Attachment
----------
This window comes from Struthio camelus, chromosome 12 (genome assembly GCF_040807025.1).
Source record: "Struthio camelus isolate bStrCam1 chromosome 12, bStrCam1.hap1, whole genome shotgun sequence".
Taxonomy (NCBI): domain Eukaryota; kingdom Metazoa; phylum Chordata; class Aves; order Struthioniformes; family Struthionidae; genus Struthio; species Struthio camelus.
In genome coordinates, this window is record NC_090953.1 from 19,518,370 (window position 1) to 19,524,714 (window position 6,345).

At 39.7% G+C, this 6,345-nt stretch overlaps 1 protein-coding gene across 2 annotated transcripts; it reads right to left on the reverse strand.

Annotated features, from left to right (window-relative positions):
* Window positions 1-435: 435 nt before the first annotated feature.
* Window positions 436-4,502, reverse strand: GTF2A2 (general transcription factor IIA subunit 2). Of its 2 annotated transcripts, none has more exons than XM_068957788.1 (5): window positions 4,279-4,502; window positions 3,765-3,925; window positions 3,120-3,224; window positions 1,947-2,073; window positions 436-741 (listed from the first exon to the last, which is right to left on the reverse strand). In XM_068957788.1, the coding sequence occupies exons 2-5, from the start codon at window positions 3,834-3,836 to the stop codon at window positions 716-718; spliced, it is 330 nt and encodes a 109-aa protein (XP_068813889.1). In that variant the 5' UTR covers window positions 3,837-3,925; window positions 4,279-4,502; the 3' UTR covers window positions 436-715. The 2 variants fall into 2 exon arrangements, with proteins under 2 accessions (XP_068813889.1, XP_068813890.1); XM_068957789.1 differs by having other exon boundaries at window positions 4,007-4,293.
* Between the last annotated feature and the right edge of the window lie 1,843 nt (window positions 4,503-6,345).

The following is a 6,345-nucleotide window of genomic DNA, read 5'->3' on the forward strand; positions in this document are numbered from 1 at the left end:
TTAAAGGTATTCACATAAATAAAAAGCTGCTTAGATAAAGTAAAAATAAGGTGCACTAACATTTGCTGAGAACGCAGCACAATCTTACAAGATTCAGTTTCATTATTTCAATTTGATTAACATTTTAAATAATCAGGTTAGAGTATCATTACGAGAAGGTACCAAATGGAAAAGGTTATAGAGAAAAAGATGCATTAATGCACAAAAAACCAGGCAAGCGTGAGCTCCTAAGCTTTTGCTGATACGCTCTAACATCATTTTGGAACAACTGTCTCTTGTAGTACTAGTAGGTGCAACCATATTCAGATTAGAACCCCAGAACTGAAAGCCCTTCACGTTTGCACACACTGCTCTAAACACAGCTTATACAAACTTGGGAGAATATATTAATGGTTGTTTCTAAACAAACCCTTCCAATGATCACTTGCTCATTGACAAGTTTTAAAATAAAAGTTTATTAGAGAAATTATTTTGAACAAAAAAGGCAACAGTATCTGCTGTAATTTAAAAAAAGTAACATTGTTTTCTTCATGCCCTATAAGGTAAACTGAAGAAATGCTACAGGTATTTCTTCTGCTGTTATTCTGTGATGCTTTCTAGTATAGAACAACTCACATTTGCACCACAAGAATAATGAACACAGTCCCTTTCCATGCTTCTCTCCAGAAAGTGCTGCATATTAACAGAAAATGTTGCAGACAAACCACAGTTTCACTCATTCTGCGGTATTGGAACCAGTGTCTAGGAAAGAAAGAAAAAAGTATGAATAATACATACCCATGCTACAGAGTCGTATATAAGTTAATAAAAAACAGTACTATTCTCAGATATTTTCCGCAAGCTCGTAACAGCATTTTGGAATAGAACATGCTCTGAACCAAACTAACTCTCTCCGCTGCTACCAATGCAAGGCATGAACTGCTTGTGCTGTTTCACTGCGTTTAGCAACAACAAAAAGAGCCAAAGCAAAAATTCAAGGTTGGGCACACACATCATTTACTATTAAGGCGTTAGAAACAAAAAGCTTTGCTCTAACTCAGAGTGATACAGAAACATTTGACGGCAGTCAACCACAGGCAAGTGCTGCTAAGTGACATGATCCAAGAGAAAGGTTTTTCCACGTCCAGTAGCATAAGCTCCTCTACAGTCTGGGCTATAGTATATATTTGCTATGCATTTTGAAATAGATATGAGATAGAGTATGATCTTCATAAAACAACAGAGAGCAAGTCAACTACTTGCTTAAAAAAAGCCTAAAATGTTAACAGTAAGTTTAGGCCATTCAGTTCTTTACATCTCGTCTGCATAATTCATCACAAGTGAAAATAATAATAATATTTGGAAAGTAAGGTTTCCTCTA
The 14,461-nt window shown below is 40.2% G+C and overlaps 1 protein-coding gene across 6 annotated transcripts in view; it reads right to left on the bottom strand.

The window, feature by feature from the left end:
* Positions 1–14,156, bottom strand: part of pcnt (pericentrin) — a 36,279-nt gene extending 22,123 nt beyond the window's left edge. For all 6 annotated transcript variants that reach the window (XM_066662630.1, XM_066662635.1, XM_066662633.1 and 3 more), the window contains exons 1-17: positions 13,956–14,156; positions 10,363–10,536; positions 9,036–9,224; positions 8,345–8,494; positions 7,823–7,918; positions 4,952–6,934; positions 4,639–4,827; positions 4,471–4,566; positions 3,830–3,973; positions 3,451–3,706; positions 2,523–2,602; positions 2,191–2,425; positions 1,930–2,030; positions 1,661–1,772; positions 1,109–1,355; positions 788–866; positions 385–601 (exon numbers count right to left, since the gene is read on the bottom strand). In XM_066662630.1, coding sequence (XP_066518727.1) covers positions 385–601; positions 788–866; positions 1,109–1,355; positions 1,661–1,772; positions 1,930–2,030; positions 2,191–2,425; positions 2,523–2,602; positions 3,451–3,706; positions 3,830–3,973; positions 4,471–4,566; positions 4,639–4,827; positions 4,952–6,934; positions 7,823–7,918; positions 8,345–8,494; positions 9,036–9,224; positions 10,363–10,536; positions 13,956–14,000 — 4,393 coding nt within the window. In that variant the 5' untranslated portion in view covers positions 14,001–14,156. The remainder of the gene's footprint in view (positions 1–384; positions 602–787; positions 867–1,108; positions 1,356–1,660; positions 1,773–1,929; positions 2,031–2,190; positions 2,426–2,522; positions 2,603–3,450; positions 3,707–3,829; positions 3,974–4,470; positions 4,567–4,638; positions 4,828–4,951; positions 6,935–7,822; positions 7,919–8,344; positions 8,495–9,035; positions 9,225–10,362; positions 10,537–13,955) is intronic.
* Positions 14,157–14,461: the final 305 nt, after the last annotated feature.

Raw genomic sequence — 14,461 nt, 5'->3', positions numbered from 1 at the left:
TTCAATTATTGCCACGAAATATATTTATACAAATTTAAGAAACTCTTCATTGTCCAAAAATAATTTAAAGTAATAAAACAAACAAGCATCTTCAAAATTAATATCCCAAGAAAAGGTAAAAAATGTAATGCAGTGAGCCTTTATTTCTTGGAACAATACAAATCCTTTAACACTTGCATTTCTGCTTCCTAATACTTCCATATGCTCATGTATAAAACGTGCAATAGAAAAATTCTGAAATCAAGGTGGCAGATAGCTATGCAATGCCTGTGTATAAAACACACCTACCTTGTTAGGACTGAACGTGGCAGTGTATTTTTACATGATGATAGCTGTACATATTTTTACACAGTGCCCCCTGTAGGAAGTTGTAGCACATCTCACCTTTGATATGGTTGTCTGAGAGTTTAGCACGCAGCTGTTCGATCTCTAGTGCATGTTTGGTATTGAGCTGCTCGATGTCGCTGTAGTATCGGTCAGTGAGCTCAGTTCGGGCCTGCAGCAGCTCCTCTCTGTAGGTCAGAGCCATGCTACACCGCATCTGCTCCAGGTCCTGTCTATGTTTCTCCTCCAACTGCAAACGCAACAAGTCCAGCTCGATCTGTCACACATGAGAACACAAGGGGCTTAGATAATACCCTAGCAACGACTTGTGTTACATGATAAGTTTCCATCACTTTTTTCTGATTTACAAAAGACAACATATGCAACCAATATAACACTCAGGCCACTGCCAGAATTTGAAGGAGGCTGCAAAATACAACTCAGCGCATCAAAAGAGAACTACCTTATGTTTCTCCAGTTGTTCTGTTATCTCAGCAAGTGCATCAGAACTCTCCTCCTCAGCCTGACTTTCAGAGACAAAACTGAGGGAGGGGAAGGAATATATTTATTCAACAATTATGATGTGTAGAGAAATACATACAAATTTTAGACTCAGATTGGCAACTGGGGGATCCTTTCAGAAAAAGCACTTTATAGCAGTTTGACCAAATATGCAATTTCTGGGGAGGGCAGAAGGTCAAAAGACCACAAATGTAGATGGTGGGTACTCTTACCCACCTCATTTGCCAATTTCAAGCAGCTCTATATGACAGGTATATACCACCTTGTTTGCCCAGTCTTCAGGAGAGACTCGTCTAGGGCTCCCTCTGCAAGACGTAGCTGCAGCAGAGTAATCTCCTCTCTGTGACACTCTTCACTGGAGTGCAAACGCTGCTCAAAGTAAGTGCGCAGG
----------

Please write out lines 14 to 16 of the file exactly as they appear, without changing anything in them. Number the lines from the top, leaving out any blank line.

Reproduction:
* Positions 1–14,156, bottom strand: part of pcnt (pericentrin) — a 36,279-nt gene extending 22,123 nt beyond the window's left edge. For all 6 annotated transcript variants that reach the window (XM_066662630.1, XM_066662635.1, XM_066662633.1 and 3 more), the window contains exons 1-17: positions 13,956–14,156; positions 10,363–10,536; positions 9,036–9,224; positions 8,345–8,494; positions 7,823–7,918; positions 4,952–6,934; positions 4,639–4,827; positions 4,471–4,566; positions 3,830–3,973; positions 3,451–3,706; positions 2,523–2,602; positions 2,191–2,425; positions 1,930–2,030; positions 1,661–1,772; positions 1,109–1,355; positions 788–866; positions 385–601 (exon numbers count right to left, since the gene is read on the bottom strand). In XM_066662630.1, coding sequence (XP_066518727.1) covers positions 385–601; positions 788–866; positions 1,109–1,355; positions 1,661–1,772; positions 1,930–2,030; positions 2,191–2,425; positions 2,523–2,602; positions 3,451–3,706; positions 3,830–3,973; positions 4,471–4,566; positions 4,639–4,827; positions 4,952–6,934; positions 7,823–7,918; positions 8,345–8,494; positions 9,036–9,224; positions 10,363–10,536; positions 13,956–14,000 — 4,393 coding nt within the window. In that variant the 5' untranslated portion in view covers positions 14,001–14,156. The remainder of the gene's footprint in view (positions 1–384; positions 602–787; positions 867–1,108; positions 1,356–1,660; positions 1,773–1,929; positions 2,031–2,190; positions 2,426–2,522; positions 2,603–3,450; positions 3,707–3,829; positions 3,974–4,470; positions 4,567–4,638; positions 4,828–4,951; positions 6,935–7,822; positions 7,919–8,344; positions 8,495–9,035; positions 9,225–10,362; positions 10,537–13,955) is intronic.
* Positions 14,157–14,461: the final 305 nt, after the last annotated feature.

Raw genomic sequence — 14,461 nt, 5'->3', positions numbered from 1 at the left: